Free summer meals combat child hunger

<p>Gabriella Osario Ursua, Anjelica Osario Ursua, Cydnee Landing, Alejandro Osario Ursua and Yesenia Ursua enjoy a free summer lunch at Victory Square Park.</p>

The playground at Victory Square Park in Hermiston was a hive of activity Friday afternoon, but that changed as soon as a white van pulled up to the curb.

“The lunch lady is here!” shouted Yesenia Ursua, 13, and everyone clambered down from the playground equipment, racing to the pavilion where a Parks and Recreation employee hands out free lunch at 12:45 p.m. every summer day.

Nine children lined up behind the cooler, grabbing a squirt of hand sanitizer before picking up a sack lunch comprised of peanut butter and jelly sandwiches, carrot sticks, oranges and milk.

“These are really good,” said Anjelica Osorio Ursua, 11, after she had settled down on a park bench.

The daily lunch at Victory Square Park is one of several options for free lunch that are open to anyone under 18 all summer. This particular lunch was provided courtesy of the city of Hermiston, but Hermiston School District also provides free breakfast and lunch at West Park Elementary.

Diana Picard, the city’s recreation coordinator, was helping hand out sack lunches at Butte Park Friday. She said the free lunches are an offshoot of the Oregon Department of Education’s Summer Food Service Program. Through that program, the city and school district provide hundreds of free meals each day to children around the city.

The meals are open to any child, no questions asked, although they were designed with children from low-income families in mind.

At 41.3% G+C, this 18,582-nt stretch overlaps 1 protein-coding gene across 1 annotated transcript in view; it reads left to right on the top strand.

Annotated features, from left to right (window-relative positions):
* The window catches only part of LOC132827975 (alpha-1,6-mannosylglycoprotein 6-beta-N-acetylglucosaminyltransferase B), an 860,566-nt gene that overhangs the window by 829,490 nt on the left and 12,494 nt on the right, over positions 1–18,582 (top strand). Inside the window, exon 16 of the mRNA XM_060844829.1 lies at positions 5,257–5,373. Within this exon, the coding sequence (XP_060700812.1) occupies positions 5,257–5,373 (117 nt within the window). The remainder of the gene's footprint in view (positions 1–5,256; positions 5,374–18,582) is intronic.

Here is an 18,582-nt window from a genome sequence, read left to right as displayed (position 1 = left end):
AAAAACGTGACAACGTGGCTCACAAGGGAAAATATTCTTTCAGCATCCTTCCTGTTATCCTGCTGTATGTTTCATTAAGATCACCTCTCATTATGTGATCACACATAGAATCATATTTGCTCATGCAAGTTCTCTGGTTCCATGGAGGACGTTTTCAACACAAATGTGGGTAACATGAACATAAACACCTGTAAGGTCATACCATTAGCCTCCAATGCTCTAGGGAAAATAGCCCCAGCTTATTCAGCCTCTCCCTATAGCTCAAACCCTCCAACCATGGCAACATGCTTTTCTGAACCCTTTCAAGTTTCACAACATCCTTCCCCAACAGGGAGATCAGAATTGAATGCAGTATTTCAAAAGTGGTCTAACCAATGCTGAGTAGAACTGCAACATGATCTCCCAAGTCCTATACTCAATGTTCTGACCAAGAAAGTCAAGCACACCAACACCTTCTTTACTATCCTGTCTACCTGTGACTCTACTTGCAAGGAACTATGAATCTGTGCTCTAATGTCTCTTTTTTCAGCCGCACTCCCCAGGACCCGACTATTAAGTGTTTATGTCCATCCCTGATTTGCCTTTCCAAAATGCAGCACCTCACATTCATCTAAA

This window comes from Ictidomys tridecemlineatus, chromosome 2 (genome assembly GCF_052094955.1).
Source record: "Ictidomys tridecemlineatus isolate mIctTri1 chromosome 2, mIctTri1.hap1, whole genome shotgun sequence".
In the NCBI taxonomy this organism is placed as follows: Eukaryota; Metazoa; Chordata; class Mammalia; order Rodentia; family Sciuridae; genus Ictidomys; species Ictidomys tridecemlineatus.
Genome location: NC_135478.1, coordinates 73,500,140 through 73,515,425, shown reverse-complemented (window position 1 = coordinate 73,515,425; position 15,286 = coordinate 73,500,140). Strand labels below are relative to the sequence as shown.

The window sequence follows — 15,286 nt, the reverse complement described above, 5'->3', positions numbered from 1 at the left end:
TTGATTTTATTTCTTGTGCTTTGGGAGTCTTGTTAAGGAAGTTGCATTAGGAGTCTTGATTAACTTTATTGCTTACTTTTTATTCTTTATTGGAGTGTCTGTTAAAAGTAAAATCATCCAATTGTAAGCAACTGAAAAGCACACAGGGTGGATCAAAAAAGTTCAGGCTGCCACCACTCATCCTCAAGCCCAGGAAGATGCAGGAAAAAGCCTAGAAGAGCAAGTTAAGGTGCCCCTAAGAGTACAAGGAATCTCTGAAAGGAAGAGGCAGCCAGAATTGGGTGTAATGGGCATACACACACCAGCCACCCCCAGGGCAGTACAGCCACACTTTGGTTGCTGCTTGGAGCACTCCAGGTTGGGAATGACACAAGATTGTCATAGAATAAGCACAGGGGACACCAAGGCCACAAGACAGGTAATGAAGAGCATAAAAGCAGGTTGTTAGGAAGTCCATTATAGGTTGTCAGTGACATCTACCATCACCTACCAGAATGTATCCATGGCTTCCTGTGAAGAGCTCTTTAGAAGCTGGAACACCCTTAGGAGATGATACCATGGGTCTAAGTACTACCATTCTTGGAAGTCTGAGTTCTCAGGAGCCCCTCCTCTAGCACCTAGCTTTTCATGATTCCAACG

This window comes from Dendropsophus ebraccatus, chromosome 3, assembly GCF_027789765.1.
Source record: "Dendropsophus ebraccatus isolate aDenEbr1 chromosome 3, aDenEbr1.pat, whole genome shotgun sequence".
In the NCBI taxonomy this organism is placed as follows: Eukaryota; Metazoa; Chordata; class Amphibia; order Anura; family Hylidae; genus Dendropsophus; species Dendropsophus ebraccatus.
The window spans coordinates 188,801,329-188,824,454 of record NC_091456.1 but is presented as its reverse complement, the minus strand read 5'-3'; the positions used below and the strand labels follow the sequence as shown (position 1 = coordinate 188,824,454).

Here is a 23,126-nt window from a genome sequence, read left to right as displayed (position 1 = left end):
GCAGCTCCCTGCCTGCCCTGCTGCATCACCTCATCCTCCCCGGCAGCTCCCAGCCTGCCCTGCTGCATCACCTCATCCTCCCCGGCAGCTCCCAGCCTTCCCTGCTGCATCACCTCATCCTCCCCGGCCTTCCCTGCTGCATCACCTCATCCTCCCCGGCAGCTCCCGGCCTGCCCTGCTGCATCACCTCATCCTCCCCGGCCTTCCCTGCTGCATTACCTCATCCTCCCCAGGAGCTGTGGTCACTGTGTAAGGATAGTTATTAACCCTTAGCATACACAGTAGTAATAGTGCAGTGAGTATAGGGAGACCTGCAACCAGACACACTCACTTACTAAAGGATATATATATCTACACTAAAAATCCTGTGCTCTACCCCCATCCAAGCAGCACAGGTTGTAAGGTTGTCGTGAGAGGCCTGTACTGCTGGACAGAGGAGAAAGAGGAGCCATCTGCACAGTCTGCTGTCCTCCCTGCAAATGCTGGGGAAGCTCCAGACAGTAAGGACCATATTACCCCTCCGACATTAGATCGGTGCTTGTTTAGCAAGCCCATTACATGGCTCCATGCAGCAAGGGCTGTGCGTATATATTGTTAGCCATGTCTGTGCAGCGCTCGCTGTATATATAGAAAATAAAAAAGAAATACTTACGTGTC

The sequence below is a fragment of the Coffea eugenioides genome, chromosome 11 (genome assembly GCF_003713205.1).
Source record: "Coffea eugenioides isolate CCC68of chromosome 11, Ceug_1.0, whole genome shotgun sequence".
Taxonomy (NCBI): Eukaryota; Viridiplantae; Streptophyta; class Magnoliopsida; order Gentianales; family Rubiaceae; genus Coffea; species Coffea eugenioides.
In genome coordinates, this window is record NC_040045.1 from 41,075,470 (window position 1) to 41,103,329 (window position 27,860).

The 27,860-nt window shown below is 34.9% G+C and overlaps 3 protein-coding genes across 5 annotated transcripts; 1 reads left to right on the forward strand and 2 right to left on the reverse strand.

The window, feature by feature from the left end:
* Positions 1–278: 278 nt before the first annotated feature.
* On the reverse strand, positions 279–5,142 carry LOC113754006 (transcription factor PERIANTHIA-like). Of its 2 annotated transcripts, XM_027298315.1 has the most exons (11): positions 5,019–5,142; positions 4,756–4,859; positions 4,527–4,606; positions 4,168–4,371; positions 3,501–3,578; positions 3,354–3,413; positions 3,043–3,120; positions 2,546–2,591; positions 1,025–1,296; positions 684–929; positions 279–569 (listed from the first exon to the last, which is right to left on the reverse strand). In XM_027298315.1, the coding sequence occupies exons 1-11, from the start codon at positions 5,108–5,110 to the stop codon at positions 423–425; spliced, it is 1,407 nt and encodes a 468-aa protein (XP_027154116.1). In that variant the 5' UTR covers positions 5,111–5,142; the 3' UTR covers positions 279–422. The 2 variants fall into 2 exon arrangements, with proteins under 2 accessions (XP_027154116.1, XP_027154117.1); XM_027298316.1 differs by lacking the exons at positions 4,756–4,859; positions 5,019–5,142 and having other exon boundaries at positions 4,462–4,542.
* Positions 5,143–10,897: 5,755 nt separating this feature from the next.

“There’s a gap between kids who get free lunch from school and then where they get that lunch during the summer,” Picard said. “We want to help fill that gap.”

She said the Parks and Recreation department makes 225 lunches a day in the cafeteria of Sunset Elementary and then hands them out around town. In order for the city to get reimbursed for the food, meals must include a protein, whole grain, fruit, vegetable and milk.

Adriana Ursua, mother to Anjelica and Yesenia, said her kids come down to the park most days to get a nutritious lunch and then get some exercise running around on the playground.

“It’s less work for us moms,” she said. “Instead of making lunch every day we can just take them to the park.”

If children want a hot lunch instead of a pre-packed one, they can go to West Park Elementary at 11:30 every day. On Friday the staff of Chartwells School Dining Service, which provides Hermiston School District’s food service, were handing out chicken patties on whole wheat buns along with fruits and vegetables.

Lori Dutcher said she usually serves between 80 and 100 children each meal. Many of them are part of a migrant summer program, but she gets some walk-ins every day.

“It’s always a good, nutritious, hot meal,” she said.

According to a 2013 report by the U.S. Department of Agriculture, one out of every five children in America doesn’t have consistent access to adequate food. Studies have shown episodes of childhood hunger can hinder physical growth, brain development, academic performance and social behaviors.

The federally funded, state-administered Summer Food Service Program began in 1968 as a means to combat child hunger.

Free meals for children are offered throughout Hermiston Monday through Friday until August 15 at the following locations:

Sunset Park at 11:30 a.m., Sunset Elementary at noon, Butte Park at 12:15 p.m., Hermiston Aquatic Center at 12:15 p.m., Victory Square Park at 12:45 p.m., and West Park Elementary at 8:30 a.m. and 11:30 a.m.


Contact Jade McDowell at or 541-564-4536.

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